Political Scandals, Newspapers, and the Election Cycle

Abstract

Election outcomes are often influenced by political scandals. While a scandal usually has negative consequences for the ones being accused of a transgression, political opponents and even media outlets may benefit. Anecdotal evidence suggests that certain scandals could be orchestrated, especially if they are reported right before an election. This study examines the timing of news coverage of political scandals relative to the national election cycle in Germany. Using data from electronic newspaper archives, we document a positive and highly significant relationship between coverage of government scandals and the election cycle. On average, one additional month closer to an election increases the amount of scandal coverage by 1.3%, which is equivalent to a 62% difference in coverage between the first and the last month of a four-year cycle. We provide suggestive evidence that this pattern can be explained by political motives of the actors involved in the production of scandal, rather than business motives by the newspapers.

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Fig. 1

Notes

  1. 1.

    Thus scandal coverage could be a result of investigative journalism.

  2. 2.

    We did not limit our analysis to the two full election cycles to make use of all available information and maximize the number of observations in the regressions. Robustness checks indicate that we obtain very similar results when we exclude the two partial election cycles (cp. Table A6).

  3. 3.

    The full dataset and all scripts for replication can be downloaded here: https://doi.org/10.7910/DVN/26VAXI.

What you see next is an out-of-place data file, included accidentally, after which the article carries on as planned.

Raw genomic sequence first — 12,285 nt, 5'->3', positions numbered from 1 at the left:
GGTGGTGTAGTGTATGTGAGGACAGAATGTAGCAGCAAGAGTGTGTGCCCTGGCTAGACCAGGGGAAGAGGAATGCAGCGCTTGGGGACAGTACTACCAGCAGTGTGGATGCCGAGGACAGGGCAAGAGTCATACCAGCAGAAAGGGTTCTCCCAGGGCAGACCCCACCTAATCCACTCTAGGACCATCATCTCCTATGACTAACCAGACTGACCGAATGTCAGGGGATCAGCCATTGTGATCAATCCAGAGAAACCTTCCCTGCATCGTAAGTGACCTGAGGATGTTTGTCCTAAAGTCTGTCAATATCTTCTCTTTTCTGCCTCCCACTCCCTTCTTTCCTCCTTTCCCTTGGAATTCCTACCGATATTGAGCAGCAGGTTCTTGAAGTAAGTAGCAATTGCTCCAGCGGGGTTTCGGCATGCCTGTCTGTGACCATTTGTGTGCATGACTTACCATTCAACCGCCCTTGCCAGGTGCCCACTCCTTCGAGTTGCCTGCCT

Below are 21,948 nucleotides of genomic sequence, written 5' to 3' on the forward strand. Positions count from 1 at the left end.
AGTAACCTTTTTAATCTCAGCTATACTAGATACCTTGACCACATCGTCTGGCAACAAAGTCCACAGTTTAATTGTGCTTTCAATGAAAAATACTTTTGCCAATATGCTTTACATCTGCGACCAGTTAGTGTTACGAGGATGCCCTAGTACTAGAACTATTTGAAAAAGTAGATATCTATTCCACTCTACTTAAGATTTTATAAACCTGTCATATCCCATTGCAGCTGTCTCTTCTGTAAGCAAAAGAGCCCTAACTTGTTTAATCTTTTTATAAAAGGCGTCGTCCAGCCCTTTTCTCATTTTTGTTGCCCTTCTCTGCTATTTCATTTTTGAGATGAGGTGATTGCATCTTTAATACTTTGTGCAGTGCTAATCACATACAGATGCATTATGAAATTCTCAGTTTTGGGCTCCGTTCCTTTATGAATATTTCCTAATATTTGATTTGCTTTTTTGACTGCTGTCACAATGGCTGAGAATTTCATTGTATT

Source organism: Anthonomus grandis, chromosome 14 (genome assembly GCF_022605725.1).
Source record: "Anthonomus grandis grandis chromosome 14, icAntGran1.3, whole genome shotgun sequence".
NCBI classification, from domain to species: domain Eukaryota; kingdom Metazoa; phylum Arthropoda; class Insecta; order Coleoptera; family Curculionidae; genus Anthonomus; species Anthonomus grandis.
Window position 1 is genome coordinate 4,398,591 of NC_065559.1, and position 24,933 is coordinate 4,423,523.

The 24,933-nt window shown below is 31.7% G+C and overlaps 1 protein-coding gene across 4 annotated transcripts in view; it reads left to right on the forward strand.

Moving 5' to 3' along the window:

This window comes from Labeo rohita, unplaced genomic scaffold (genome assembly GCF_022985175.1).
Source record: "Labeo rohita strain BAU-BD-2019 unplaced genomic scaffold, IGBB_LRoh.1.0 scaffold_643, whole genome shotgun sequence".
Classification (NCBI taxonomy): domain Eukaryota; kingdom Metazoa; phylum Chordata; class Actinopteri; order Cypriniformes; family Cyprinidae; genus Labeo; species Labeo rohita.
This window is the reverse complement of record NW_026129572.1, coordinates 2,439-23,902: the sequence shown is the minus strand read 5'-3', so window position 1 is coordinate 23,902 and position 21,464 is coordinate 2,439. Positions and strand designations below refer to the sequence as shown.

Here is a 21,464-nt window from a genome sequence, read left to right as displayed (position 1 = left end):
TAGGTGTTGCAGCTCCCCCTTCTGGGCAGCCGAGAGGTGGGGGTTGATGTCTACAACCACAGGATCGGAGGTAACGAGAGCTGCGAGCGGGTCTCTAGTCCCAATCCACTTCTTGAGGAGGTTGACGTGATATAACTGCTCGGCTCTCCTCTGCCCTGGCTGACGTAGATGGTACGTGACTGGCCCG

4. 4.

    Focusing on politicians rather than parties does not affect our set of scandals, since politicians are nested within parties. Even cases that could be classified as party-level scandals (e.g., “CDU party donations affair”) involve specific politicians (e.g., Manfred Kanther and Ludwig-Holger Pfahls). As a consequence, there are hardly any scandal reports that do not reference an individual actor (i.e., approximately less than 0.01% of all retrieved articles), which confirms previous findings on the personalization of scandals (e.g., Kepplinger 2009; Sikorski 2016).

  5. 5.

    We used a 10 percent sample of the 14,032 articles to determine the inter-rater reliability when selecting relevant articles. The values of Brennan–Prediger’s kappa are 0.96 (scandal vs. no scandal), 0.98 (politician vs. other profession), 1.00 (domestic vs. foreign case), and 0.97 (national vs. local level).

  6. 6.

    If the date or time period of the transgression could not be found in the scandal coverage itself, we used news archives and search engines to research this information. Thus the actual time of the transgression could also be based on other news reports, parliamentary protocols, or database entries. For most scandals the time of the transgression is common knowledge and was thus straightforward to determine. In less clear cases we verified the information by at least two independent, credible sources. See Table A2 for details.

  7. 7.

    Nyhan (2015) also emphasizes the degree of congestion of the overall news agenda as a factor that determines if a scandal emerges or not. However, variation in news pressure can be mostly observed at a daily or weekly level, whereas we do not expect significant differences across months (our level of observation).

  8. 8.

    Unfortunately, this survey item is only consistently available for the West German elective population. We are not aware of data capturing East Germany on a monthly basis. The western part accounts for roughly 80% of the German population though, which is why we do not expect that omitting government popularity in East Germany could significantly distort our results. If opinions in East Germany differ from those in West Germany, and the newspapers in our sample cater to reader preferences, they would likely focus on the nation’s majority views.